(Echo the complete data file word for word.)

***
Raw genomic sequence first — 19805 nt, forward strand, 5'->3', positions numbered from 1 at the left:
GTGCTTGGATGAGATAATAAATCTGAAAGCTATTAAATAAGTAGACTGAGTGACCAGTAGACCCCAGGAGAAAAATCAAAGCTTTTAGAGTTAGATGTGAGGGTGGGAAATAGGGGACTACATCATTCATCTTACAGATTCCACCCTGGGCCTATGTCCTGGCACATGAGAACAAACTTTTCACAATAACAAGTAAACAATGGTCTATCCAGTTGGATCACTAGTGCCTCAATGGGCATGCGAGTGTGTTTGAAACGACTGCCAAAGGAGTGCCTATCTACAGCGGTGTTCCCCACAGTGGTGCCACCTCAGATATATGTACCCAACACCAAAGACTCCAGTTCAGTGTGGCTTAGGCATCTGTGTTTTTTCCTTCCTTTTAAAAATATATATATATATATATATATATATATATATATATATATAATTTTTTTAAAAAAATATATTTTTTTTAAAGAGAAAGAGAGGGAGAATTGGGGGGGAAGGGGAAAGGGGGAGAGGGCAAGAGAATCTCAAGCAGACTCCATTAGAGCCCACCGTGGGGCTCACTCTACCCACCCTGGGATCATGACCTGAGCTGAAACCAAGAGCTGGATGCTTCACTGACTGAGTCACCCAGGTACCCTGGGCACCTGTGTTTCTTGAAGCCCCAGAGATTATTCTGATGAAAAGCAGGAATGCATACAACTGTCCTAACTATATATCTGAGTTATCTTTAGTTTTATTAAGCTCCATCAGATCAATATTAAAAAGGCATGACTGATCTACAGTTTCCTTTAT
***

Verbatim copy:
Raw genomic sequence first — 19805 nt, forward strand, 5'->3', positions numbered from 1 at the left:
GTGCTTGGATGAGATAATAAATCTGAAAGCTATTAAATAAGTAGACTGAGTGACCAGTAGACCCCAGGAGAAAAATCAAAGCTTTTAGAGTTAGATGTGAGGGTGGGAAATAGGGGACTACATCATTCATCTTACAGATTCCACCCTGGGCCTATGTCCTGGCACATGAGAACAAACTTTTCACAATAACAAGTAAACAATGGTCTATCCAGTTGGATCACTAGTGCCTCAATGGGCATGCGAGTGTGTTTGAAACGACTGCCAAAGGAGTGCCTATCTACAGCGGTGTTCCCCACAGTGGTGCCACCTCAGATATATGTACCCAACACCAAAGACTCCAGTTCAGTGTGGCTTAGGCATCTGTGTTTTTTCCTTCCTTTTAAAAATATATATATATATATATATATATATATATATATATATATAATTTTTTTAAAAAAATATATTTTTTTTAAAGAGAAAGAGAGGGAGAATTGGGGGGGAAGGGGAAAGGGGGAGAGGGCAAGAGAATCTCAAGCAGACTCCATTAGAGCCCACCGTGGGGCTCACTCTACCCACCCTGGGATCATGACCTGAGCTGAAACCAAGAGCTGGATGCTTCACTGACTGAGTCACCCAGGTACCCTGGGCACCTGTGTTTCTTGAAGCCCCAGAGATTATTCTGATGAAAAGCAGGAATGCATACAACTGTCCTAACTATATATCTGAGTTATCTTTAGTTTTATTAAGCTCCATCAGATCAATATTAAAAAGGCATGACTGATCTACAGTTTCCTTTAT